Academic journal article
By Fong, Colin
Australian Academic & Research Libraries , Vol. 37, No. 2
As many law librarians use the Australasian Legal Information Institute (hereafter AustLII) and/or Google on a daily basis, it is a useful exercise to examine what AustLII and Google do and do not do. This exercise is useful because experience teaching legal research at both the University of New South Wales and formerly at the University of Sydney indicates that some students regularly think AustLII is useful as a journal index and is capable of answering all of their legal research needs. Many students also think Google is the answer to most legal research questions. These students graduate and will often be found in places where law librarians are employed. Law librarians may grumble and ask: 'Why weren't they taught legal research properly in the first place?' Some law firm librarians have complained about new law graduates and their lack of legal research abilities beyond their use of AustLII.
One senior law students at the University of New South Wales recently asked why its law school is the only Australian one which compels students to do two legal research subjects. The answer was that many students forget what they learnt in first year and that legal research is important when commencing and sustaining a legal career.
Key questions to ask in conducting legal research are, what type of information are you seeking? Is it primary materials or secondary materials or a mixture of both? Answering these questions will assist in knowing where to look. AustLII has a wealth of both primary and secondary materials, although the author tends to use it for its primary materials. Google has a wealth of secondary materials, so it tends to be used for secondary materials.
What Information does AustLII Provide?
AustLII commenced in 1995. Little did we know at the time that this would be a catalyst in the revolution in Australian legal research. Since 1995 AustLII has built itself up from modest beginnings to one of the powerhouses of Australian legal research. Notably, CCH Australia Ltd is one of the major stakeholders of AustLII. A generation of law and non-law students has learnt to use it comfortably. In addition to law students, legal practitioners and law librarians have come to grips with the usefulness of AustLII.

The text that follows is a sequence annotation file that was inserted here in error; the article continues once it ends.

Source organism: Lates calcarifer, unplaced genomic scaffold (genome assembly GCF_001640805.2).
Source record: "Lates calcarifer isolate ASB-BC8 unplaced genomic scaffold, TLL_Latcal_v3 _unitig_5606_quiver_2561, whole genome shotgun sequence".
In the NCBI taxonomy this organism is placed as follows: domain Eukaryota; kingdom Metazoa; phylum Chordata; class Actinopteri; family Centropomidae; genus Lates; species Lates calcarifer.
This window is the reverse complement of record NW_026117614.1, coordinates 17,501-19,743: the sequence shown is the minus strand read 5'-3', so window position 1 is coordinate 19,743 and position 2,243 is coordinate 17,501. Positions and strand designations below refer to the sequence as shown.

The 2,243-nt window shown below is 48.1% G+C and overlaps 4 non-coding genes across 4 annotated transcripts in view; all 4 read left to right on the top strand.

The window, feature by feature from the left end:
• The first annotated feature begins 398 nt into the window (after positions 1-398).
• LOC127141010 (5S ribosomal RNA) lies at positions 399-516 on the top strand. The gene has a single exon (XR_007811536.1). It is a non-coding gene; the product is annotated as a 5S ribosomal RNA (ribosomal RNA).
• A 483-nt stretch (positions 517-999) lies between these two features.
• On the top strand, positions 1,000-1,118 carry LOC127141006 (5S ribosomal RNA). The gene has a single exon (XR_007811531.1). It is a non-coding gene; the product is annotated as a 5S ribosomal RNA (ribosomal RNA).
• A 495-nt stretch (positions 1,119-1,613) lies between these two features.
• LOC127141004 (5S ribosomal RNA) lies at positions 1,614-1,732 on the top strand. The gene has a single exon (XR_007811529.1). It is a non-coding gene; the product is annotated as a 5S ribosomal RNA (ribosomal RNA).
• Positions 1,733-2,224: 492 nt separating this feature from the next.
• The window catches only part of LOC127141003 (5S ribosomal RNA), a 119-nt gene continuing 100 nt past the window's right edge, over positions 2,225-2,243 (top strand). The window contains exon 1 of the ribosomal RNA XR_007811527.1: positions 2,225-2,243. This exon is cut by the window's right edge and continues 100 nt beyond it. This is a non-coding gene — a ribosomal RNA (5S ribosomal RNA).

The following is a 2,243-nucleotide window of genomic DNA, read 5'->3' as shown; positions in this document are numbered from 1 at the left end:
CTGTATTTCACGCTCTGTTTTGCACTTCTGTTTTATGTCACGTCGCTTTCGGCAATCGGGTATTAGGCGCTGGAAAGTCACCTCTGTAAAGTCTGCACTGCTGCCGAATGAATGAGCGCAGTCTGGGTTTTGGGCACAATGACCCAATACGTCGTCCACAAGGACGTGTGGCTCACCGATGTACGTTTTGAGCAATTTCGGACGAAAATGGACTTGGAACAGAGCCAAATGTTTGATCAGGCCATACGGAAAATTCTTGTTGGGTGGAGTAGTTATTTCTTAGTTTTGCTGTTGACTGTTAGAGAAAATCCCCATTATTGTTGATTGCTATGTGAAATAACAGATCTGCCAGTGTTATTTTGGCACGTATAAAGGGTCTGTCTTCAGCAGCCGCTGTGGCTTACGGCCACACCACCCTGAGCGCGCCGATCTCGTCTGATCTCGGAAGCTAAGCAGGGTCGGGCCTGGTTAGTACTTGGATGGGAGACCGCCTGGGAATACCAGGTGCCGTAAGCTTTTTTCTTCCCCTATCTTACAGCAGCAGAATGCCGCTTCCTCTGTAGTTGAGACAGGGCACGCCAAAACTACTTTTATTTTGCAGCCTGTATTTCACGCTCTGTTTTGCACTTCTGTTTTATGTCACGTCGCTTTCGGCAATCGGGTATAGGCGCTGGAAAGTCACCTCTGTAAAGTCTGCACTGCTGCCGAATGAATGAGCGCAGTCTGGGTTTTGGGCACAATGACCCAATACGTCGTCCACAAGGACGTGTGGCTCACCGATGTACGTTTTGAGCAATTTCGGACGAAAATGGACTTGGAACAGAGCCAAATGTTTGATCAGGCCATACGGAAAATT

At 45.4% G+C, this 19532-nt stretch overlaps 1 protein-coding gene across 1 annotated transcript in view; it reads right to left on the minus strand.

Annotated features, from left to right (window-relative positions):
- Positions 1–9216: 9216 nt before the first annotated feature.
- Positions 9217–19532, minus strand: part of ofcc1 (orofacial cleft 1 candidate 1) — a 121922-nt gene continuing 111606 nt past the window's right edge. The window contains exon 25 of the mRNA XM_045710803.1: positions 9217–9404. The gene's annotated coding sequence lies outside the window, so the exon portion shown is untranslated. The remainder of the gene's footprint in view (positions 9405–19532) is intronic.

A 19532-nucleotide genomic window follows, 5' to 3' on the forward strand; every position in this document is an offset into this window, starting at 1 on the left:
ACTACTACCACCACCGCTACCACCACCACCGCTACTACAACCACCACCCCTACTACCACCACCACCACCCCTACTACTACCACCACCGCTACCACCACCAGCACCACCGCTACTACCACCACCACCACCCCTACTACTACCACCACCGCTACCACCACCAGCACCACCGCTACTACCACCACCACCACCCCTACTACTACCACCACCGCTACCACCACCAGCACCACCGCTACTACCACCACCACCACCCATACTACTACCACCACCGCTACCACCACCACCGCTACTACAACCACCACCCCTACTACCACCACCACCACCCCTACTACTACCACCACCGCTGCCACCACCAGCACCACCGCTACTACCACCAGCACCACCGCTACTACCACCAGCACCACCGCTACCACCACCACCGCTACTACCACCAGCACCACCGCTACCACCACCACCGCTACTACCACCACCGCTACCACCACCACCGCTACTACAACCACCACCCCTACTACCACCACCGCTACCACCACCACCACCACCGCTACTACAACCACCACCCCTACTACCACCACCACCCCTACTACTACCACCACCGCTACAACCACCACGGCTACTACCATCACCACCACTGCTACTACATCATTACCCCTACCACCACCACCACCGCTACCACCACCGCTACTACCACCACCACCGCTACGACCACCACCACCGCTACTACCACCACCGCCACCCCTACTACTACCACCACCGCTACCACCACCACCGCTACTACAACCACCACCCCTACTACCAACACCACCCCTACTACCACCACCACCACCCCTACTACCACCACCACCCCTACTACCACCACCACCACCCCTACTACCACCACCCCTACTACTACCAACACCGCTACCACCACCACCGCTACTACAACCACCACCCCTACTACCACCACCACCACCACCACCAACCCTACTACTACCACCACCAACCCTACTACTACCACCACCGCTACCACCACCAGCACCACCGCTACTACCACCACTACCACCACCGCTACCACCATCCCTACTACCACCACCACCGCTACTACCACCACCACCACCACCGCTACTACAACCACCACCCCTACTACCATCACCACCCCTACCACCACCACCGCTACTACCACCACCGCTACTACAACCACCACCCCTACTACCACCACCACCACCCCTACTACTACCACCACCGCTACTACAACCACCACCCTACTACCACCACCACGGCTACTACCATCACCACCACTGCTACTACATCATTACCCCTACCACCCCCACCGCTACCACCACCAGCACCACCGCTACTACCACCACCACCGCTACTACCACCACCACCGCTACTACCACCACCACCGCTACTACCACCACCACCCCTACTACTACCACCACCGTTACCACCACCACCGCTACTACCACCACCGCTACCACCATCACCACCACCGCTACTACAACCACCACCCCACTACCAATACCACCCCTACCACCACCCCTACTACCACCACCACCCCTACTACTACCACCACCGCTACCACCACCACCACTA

One can see the strengths and limitations of the databases offered by looking at the AustLII menu. Since October 2003 all High Court of Australia decisions going back to 1903 are available electronically. This was a real coup in obtaining this data, courtesy of Thomson Corporation, owners of Lawbook Company.
Commonwealth or federal materials in AustLII include the following: Commonwealth Case Law
--High Court of Australia Decisions 1903-
--Family Court of Australia Decisions 1988-
--Federal Court of Australia Decisions 1977-
--Federal Court of Australia--Full Court Decisions 2002-
--Federal Magistrates Court of Australia Decisions 2000-
--Federal Magistrates Court of Australia--Family Law Decisions 2000-
--Industrial Relations Court of Australia Decisions 1994-
--Administrative Appeals Tribunal Decisions 1976-
--Australian Industrial Relations Commission Decisions 1988-
--Australian Competition Tribunal Decisions 1997-
--Australian Designs Offices Decisions 1983-
--Australian Patent Offices Decisions 1981-
--Australian Trade Marks Offices Decisions 1991-
--Copyright Tribunal Decisions 1997-
--Defence Force Discipline Appeal Tribunal Decisions 1999-
--Federal Privacy Commissioner of Australia Cases 2002-
--Human Rights and Equal Opportunity Commission Decisions 1985-
--Immigration Review Tribunal Decisions 1990-
--Migration Review Tribunal Decisions 1999-
--National Native Title Tribunal Decisions 1994-
--Refugee Review Tribunal Decisions 1993-
--Commonwealth Consolidated Acts
--Commonwealth Numbered Acts
--Commonwealth Consolidated Regulations
--Commonwealth Numbered Regulations
--High Court of Australia Transcripts 1996-
--High Court of Australia Bulletins 1995
Many states and territories are covered by AustLII but here only two states are considered as examples, namely New South Wales and Western Australia. …